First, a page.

Bezier Games have adapted their great tile-laying game Castles of Mad King Ludwig to an app, developed in-house with the same app wizard as their Suburbia release, Jeremiah Maher. With the beautiful art translated perfectly into the digital realm, this release also has not just a base game (with AI and pass ‘n’ play) but a great campaign to play through to keep things exciting and fresh. I got to play through this in the beta phase on my Android device – if you haven’t already jumped on getting this app, here’s my thoughts – I highly recommend.
Selecting a ‘new game’ will let you set up game with 2 – 4 players – this can be you against all AI, all people, or a mix of the two! I like this level of customization, because if you and a friend don’t just want to play a pass ‘n’ play a 2 player game, you can throw in the AI to mix things up.
The play itself is very smooth – after selecting your bonus cards, play progresses in turn. If you’re the master builder, drag the building tiles around until you’re happy with the arrangement, and then the round will begin. On your turn, you can tap buildings to see them in larger detail, and also drag them down to see what works before committing to your final decision. Rotate and place the building, and you’re good to go! (My only complaint here is the one-way rotation button, but that’s fairly minor.)
If you don’t have time to finish your game, the app’s got a great ‘save & quit’ feature so you don’t have to lose your progress. Just make sure you go into ‘Restore’ rather than starting a new game, or your progress will be lost! I’ve used this a fair few times in cases where I’m playing a 4 player game and just don’t have time to finish, and it’s definitely necessary in strategy games like this.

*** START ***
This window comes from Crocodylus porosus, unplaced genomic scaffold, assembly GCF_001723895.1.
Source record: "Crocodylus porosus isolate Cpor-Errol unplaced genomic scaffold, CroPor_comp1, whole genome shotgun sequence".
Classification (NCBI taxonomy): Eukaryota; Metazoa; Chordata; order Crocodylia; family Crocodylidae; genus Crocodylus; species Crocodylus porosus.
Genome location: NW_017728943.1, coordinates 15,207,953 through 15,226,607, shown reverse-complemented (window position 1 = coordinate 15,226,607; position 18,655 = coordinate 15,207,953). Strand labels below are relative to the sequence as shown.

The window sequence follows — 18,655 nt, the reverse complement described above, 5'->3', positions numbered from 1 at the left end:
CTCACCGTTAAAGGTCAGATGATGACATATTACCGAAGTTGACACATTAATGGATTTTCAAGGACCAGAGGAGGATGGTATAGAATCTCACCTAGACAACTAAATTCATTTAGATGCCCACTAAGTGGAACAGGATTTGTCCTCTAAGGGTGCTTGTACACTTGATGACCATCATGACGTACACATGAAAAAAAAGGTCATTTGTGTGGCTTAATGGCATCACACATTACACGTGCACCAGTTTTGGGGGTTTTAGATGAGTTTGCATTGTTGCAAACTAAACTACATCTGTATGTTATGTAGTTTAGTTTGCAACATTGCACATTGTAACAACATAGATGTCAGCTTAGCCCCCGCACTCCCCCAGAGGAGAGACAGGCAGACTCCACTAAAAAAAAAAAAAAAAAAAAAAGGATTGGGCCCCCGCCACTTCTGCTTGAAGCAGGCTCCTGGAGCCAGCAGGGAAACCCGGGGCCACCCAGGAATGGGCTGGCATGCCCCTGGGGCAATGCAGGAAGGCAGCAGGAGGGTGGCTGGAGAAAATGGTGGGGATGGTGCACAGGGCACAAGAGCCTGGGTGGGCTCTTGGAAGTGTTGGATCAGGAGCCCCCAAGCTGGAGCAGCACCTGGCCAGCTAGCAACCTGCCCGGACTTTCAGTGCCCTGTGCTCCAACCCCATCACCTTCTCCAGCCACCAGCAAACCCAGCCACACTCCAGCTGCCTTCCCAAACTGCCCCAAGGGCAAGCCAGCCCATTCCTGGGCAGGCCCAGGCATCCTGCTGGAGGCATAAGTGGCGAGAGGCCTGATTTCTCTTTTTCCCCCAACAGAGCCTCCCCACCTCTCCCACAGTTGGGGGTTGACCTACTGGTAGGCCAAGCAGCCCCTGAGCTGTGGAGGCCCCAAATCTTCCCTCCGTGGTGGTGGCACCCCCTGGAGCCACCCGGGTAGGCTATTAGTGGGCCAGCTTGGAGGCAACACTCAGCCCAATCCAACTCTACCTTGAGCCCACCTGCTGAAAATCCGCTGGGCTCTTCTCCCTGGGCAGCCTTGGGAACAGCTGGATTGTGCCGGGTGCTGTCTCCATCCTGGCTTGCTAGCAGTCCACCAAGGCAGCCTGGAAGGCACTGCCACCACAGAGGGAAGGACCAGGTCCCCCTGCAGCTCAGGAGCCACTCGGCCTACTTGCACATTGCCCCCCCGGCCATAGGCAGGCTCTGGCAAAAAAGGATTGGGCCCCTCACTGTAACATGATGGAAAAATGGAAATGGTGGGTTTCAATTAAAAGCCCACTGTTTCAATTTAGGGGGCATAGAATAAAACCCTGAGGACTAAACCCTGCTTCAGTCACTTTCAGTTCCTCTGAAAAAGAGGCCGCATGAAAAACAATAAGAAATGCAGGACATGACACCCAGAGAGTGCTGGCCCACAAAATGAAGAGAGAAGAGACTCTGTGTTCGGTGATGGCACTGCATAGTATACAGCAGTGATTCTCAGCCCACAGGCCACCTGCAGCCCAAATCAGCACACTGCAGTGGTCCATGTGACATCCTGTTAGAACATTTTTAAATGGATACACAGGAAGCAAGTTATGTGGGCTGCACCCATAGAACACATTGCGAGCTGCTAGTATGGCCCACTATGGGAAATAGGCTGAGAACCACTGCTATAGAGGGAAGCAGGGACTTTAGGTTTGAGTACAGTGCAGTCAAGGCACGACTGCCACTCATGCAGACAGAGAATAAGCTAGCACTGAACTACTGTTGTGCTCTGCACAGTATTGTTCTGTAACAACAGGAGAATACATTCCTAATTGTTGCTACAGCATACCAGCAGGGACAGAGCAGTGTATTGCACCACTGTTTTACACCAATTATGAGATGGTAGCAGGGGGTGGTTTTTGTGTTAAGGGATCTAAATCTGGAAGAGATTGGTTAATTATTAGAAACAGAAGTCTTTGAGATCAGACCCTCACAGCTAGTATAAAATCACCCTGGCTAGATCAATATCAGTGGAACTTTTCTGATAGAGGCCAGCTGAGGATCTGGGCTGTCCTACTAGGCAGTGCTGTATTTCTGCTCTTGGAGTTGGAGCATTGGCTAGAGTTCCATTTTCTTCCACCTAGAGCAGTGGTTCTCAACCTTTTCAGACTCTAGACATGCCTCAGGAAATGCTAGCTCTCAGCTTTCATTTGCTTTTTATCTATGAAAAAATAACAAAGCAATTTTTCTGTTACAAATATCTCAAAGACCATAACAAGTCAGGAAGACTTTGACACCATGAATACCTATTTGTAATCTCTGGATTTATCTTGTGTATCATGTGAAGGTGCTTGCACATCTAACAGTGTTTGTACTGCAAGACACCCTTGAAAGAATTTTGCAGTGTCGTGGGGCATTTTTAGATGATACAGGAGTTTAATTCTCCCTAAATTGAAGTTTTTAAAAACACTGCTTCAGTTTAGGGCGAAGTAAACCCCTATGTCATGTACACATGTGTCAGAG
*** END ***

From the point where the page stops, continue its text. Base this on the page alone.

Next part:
For folks that might not have ever played CoMKL, there’s 9 short training levels to play through that cover the basics of the game – building rooms, rotating tiles, how bonus cards work, and the like. These levels also give a quick primer on the functionality of the app (though that is fairly intuitive if you want to just dive into a game knowing the rules!). The training module is a precursor to the campaign, but if you feel confident with the game itself, you can skip to campaign (but you get a bonus if you complete the training!).
The campaign mode of the app is what will keep this from being just another board game app to waste some time. You’ll actively be in there working your way through the castles along the Rhine, being challenged by the unique competitions and setups for each round – trying to reach point/area majority goals, creating just the right castle in a wee tiny space, making castles where you can’t rotate tiles, etc. As you complete goals and gain crowns, you will unlock more and more castles along the Rhine, each providing yet another challenge. I enjoyed the out-of-the-ordinary goals (such as the levels where you have to aim for really large castles) and how different each stop is.
I do find some of it quite challenging, and at times it feels really tough to hit each of the goals necessary; the completist in me wants to go back and work hard at unlocking all the crowns for each level so I can not only up my rank, but just feel the satisfaction at having worked out the best combos to achieve these goals.
Other than these big features, I do like the option to share your castles during/after a game. Whenever I play this as the physical game, I almost always snap a pic for Instagram/Twitter, because there’s something about having the finished product to share, and no two castles are quite alike! Not only that, but the game’s graphics are really nice, and the delicate art’s been well replicated so it’s nice to share how it looks. The main sharing option is via Twitter, but there’s a generic ‘share’ button that allows sharing through multiple platforms.
I have played through this primarily on my Android tablet (Samsung Galaxy Tab), but I did test it out on my Android phone (OnePlus X), too. The graphics scale down surprisingly well, and seeing as tapping on most things like game goals, bonus cards and building tiles brings them to a larger size, so seeing the detail of the game is not hard at all. Zooming in and out – as well as panning around – on the play space is very smooth, and again allows to see quite a lot of detail either on a big or small screen.
Apart from all of this, the only big thing that I could see complaining about is the lack of online play in this app. I am not surprised, considering Suburbia didn’t have it, and it seems to be quite an undertaking (especially with a cross-platform app). I do hope they manage to introduce this down the line, because with how great the app is, I’d love to be sharing games with my friends all the time!